A House-Senate conference committee on transportation appropriations yesterday smoothed the way for the Reagan administration to implement its plan to reduce the number of commercial flights at Washington's National Airport.
As expected, the conference deleted a House-passed provision in the transportation appropriations bill for fiscal 1982 that would have prohibited the Department of Transportation from reducing flights at National below the level of July 31. The congressmen who proposed the House wording had dropped their support for it after the airlines opposed to the plan reported that they had reached an accomodation with Transportation Secretary Drew Lewis.
As outlined by Lewis this summer, the plan would reduce airline flights from 40 to 37 each hour, allow nonstop flights of up to 1,000 miles from the current 650-mile limit, cap annual passenger traffic at 16 million and generally bar flights between 10 p.m. and 7 a.m. Because of the flight cutbacks mandated by the controllers' strike, the level of commercial flights is already below 37 an hour. Although the plan also would tighten noise limits, the effective dates are expected to be delayed by DOT.
The conference also decided a number of other transportation issues. Among them is Amtrak funding. Amtrak will get $735 million to run the national rail passenger network during fiscal 1982, but it also got something it didn't want. The conference accepted a Senate provision requiring Amtrak to reinstate the Cardinal, a train that used to run between Washington and Chicago through Cincinnati. Amtrak had discontinued it on Oct. 1 on grounds that it was a money-loser that didn't meet legislative standards for continued operations. Senate Minority Leader Robert C. Byrd (D-W.Va.) wanted the train back, and he got it.
Several issues important to the aviation community, and heavily lobbied, were also decided. For one, the conference decided to cut down on the amount of money some airlines are getting under subsidy programs designed to maintain service to small communities. One program, under which the government selects a carrier in a competitive process to serve certain routes and pays them for it, will remain intact.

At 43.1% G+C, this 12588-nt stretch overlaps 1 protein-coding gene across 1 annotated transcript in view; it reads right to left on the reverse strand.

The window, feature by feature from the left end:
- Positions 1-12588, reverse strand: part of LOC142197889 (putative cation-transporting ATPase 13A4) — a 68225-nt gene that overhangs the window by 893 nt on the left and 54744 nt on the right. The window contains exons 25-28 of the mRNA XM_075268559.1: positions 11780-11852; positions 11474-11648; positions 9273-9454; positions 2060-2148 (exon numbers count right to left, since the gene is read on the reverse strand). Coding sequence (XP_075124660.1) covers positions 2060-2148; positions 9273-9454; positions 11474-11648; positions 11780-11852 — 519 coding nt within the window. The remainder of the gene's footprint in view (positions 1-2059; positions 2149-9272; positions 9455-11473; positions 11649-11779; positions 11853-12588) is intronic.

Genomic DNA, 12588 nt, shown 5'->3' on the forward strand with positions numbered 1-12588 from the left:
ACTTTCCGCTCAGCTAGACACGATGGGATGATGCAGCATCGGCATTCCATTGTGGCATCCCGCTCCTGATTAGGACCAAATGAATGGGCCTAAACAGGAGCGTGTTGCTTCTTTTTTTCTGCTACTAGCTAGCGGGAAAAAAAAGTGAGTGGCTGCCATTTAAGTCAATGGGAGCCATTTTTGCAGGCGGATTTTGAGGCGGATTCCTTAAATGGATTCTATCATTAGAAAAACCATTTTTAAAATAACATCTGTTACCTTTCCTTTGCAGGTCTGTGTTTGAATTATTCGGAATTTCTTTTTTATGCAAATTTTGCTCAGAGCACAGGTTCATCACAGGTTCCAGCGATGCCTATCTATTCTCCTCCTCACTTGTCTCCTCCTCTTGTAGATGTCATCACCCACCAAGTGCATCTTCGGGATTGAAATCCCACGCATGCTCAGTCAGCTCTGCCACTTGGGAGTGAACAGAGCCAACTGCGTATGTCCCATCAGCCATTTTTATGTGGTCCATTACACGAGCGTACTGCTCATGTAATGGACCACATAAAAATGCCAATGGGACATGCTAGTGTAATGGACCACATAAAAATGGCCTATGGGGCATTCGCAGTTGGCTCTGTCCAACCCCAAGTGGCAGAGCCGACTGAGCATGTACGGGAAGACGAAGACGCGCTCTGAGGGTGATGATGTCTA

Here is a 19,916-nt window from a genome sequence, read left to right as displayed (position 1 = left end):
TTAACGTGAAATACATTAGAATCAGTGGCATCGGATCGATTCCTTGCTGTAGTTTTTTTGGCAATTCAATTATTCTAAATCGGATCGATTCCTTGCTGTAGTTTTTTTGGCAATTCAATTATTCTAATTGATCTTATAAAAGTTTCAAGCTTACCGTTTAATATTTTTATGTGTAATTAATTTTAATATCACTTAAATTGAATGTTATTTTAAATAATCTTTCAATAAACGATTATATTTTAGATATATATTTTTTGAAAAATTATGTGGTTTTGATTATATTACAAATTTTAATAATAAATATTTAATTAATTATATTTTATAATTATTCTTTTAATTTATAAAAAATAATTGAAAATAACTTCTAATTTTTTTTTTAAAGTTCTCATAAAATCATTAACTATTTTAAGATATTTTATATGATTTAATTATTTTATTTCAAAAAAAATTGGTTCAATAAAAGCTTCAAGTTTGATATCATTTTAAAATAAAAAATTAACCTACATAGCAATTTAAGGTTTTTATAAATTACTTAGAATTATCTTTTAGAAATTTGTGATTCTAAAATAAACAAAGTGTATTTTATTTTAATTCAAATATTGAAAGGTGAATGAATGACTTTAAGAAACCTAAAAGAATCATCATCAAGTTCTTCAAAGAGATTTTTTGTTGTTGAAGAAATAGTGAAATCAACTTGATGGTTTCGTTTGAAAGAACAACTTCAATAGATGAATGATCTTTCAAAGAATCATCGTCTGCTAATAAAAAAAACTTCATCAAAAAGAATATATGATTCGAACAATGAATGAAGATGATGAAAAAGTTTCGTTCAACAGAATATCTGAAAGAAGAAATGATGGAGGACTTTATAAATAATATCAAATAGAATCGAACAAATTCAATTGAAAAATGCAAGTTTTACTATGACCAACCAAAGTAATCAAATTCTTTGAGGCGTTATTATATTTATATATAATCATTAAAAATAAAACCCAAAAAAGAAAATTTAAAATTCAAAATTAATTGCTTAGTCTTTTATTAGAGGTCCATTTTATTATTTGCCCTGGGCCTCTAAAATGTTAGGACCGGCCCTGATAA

The other program will be cut back significantly. Under it, some airlines in Alaska and some considered "local service" at the time the Airline Deregulation Act was passed, continue to get subsidies--an estimated total of $69 million this year--even though some of them may become quite profitable or grow substantially. Republic Airlines, for instance, got $42.5 million under this program last year even though its revenues totaled more than $1.2 billion.
Yesterday, the conference decided to terminate, 95 days after the bill is signed, all subsidies under this program that have gone for services to cities that board more than 80 passengers a day. In addition, after March 31, 1982, the conference will impose a cap of $14 million on such subsidies for the next six months for service within the lower 48 states and $5.4 million for Alaskan services. The cap doesn't apply for services that airlines are required by the Civil Aeronautics Board to perform.
Another provision limits the federal aircraft loan guarantee program to the purchase of aircraft with 60 or fewer seats. The program in the past had benefitted the newer low-fare airlines like People Express and Air Florida flying McDonnell Douglas DC9s and Boeing 737s.
The conference also decided that, for the time being, it would prohibit a controversial Civil Aeronautics Board order from taking effect in January. The order would prohibit U.S. airlines from participating in International Air Transport Association conferences at which the cartel members set fares on routes across the North Atlantic.